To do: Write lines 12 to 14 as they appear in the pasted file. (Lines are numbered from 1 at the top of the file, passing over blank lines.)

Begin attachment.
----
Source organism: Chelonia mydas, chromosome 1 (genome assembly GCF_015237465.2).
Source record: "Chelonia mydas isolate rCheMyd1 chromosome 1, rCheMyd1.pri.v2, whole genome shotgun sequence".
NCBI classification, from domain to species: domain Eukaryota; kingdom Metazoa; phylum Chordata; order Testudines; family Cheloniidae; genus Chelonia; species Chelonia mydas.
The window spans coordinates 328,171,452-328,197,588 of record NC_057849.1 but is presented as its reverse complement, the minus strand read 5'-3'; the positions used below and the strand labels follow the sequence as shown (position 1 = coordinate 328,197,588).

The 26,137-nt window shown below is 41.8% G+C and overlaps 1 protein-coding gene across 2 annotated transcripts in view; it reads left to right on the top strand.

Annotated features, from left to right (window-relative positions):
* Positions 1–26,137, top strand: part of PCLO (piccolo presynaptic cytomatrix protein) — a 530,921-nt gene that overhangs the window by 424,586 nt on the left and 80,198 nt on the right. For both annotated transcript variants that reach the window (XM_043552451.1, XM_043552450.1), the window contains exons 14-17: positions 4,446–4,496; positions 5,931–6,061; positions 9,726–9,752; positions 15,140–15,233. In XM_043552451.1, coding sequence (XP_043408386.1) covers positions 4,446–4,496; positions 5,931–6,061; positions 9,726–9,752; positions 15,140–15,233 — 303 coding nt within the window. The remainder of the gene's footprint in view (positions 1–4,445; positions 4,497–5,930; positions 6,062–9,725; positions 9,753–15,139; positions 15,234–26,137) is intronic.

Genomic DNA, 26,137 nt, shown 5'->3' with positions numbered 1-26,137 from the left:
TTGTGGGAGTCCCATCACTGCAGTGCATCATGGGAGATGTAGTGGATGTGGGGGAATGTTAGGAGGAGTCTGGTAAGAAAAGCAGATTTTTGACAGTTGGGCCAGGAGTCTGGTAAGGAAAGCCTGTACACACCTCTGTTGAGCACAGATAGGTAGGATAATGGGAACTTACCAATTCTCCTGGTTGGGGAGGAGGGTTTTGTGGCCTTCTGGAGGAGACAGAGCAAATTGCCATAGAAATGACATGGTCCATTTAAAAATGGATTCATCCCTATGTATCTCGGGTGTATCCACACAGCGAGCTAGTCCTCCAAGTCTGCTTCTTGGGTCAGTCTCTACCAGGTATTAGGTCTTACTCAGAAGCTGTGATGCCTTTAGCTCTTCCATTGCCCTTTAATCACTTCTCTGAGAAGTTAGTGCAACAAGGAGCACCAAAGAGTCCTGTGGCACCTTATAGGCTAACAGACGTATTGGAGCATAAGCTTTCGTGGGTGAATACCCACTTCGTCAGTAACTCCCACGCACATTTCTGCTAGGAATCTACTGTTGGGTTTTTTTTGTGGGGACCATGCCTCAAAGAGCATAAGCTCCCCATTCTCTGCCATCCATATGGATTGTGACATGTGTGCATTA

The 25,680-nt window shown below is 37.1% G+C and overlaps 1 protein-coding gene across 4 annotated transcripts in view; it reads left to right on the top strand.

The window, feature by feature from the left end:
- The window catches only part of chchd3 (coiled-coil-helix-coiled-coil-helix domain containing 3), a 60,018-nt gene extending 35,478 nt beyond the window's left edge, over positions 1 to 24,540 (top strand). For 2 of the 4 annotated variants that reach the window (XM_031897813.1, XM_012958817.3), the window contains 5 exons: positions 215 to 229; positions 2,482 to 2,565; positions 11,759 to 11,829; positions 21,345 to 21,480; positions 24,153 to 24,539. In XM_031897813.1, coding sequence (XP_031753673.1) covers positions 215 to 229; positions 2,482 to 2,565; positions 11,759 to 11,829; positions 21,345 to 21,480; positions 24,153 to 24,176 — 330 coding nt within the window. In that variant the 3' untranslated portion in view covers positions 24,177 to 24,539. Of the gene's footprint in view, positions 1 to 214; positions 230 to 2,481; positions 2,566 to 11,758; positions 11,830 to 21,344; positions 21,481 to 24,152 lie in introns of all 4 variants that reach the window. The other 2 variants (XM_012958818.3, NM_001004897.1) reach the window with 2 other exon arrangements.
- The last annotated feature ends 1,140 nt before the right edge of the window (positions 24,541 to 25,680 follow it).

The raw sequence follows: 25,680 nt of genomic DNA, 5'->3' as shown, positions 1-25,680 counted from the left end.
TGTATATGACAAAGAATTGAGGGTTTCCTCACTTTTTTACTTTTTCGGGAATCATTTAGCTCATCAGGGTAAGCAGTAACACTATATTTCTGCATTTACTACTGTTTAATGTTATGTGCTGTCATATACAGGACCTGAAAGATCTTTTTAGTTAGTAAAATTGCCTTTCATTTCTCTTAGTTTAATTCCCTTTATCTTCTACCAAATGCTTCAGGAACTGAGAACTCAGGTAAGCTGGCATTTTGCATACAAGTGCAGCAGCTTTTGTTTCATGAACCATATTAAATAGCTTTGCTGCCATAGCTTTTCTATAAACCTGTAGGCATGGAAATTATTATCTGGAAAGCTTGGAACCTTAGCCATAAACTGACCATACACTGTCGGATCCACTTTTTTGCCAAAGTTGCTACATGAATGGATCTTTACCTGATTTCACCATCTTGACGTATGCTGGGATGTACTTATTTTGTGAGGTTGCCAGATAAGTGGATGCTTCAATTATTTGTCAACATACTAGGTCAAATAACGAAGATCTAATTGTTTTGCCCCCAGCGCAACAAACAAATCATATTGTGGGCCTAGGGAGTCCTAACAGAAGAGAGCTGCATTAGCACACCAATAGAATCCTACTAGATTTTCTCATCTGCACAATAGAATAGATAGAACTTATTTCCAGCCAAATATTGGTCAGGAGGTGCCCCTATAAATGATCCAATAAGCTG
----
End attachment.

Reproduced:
- The window catches only part of chchd3 (coiled-coil-helix-coiled-coil-helix domain containing 3), a 60,018-nt gene extending 35,478 nt beyond the window's left edge, over positions 1 to 24,540 (top strand). For 2 of the 4 annotated variants that reach the window (XM_031897813.1, XM_012958817.3), the window contains 5 exons: positions 215 to 229; positions 2,482 to 2,565; positions 11,759 to 11,829; positions 21,345 to 21,480; positions 24,153 to 24,539. In XM_031897813.1, coding sequence (XP_031753673.1) covers positions 215 to 229; positions 2,482 to 2,565; positions 11,759 to 11,829; positions 21,345 to 21,480; positions 24,153 to 24,176 — 330 coding nt within the window. In that variant the 3' untranslated portion in view covers positions 24,177 to 24,539. Of the gene's footprint in view, positions 1 to 214; positions 230 to 2,481; positions 2,566 to 11,758; positions 11,830 to 21,344; positions 21,481 to 24,152 lie in introns of all 4 variants that reach the window. The other 2 variants (XM_012958818.3, NM_001004897.1) reach the window with 2 other exon arrangements.
- The last annotated feature ends 1,140 nt before the right edge of the window (positions 24,541 to 25,680 follow it).

The raw sequence follows: 25,680 nt of genomic DNA, 5'->3' as shown, positions 1-25,680 counted from the left end.